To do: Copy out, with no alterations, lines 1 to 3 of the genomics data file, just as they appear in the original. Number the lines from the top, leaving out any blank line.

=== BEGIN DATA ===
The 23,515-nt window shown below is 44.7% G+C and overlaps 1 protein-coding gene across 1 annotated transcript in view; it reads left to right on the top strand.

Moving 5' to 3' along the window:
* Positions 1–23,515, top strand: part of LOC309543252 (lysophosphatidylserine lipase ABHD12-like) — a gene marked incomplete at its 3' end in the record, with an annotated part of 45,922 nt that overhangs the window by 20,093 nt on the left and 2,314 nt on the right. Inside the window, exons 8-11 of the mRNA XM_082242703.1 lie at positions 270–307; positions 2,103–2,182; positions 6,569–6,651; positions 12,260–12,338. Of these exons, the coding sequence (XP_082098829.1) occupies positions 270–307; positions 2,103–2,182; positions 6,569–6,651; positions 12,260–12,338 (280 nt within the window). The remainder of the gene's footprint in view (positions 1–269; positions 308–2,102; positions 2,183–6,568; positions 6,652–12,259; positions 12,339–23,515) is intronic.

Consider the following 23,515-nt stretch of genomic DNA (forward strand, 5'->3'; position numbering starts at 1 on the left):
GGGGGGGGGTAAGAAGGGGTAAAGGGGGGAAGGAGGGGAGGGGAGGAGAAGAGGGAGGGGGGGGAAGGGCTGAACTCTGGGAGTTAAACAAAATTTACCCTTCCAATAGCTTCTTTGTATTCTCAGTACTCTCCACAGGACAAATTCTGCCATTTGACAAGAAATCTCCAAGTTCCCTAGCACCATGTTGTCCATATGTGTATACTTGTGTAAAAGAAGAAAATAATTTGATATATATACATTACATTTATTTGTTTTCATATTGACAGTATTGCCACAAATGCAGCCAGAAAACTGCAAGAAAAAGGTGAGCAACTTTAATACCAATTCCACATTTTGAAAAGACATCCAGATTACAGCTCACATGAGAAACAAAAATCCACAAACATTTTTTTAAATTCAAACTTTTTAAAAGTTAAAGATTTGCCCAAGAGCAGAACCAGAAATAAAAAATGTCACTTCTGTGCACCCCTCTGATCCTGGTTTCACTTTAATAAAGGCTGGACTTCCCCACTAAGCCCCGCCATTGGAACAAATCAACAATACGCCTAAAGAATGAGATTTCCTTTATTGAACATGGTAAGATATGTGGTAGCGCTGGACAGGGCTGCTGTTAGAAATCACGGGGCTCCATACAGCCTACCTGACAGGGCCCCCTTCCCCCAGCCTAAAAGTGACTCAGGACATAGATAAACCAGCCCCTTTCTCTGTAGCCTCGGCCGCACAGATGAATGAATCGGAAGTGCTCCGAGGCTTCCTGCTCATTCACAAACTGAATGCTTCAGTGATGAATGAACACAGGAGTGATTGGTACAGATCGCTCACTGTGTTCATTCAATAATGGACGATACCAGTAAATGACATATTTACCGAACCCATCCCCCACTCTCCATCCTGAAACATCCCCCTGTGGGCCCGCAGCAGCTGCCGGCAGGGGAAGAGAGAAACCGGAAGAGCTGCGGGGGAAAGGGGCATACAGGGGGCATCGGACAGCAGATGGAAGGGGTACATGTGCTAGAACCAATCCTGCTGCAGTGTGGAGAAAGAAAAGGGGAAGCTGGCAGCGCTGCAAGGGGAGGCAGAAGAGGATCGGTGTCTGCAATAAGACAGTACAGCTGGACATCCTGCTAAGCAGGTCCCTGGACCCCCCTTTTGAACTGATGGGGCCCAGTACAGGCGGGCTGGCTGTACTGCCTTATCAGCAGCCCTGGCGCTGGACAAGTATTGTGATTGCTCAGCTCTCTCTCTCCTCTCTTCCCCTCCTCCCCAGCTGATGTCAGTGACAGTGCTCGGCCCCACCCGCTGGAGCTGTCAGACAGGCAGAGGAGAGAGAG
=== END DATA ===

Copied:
The 23,515-nt window shown below is 44.7% G+C and overlaps 1 protein-coding gene across 1 annotated transcript in view; it reads left to right on the top strand.

Moving 5' to 3' along the window:
* Positions 1–23,515, top strand: part of LOC309543252 (lysophosphatidylserine lipase ABHD12-like) — a gene marked incomplete at its 3' end in the record, with an annotated part of 45,922 nt that overhangs the window by 20,093 nt on the left and 2,314 nt on the right. Inside the window, exons 8-11 of the mRNA XM_082242703.1 lie at positions 270–307; positions 2,103–2,182; positions 6,569–6,651; positions 12,260–12,338. Of these exons, the coding sequence (XP_082098829.1) occupies positions 270–307; positions 2,103–2,182; positions 6,569–6,651; positions 12,260–12,338 (280 nt within the window). The remainder of the gene's footprint in view (positions 1–269; positions 308–2,102; positions 2,183–6,568; positions 6,652–12,259; positions 12,339–23,515) is intronic.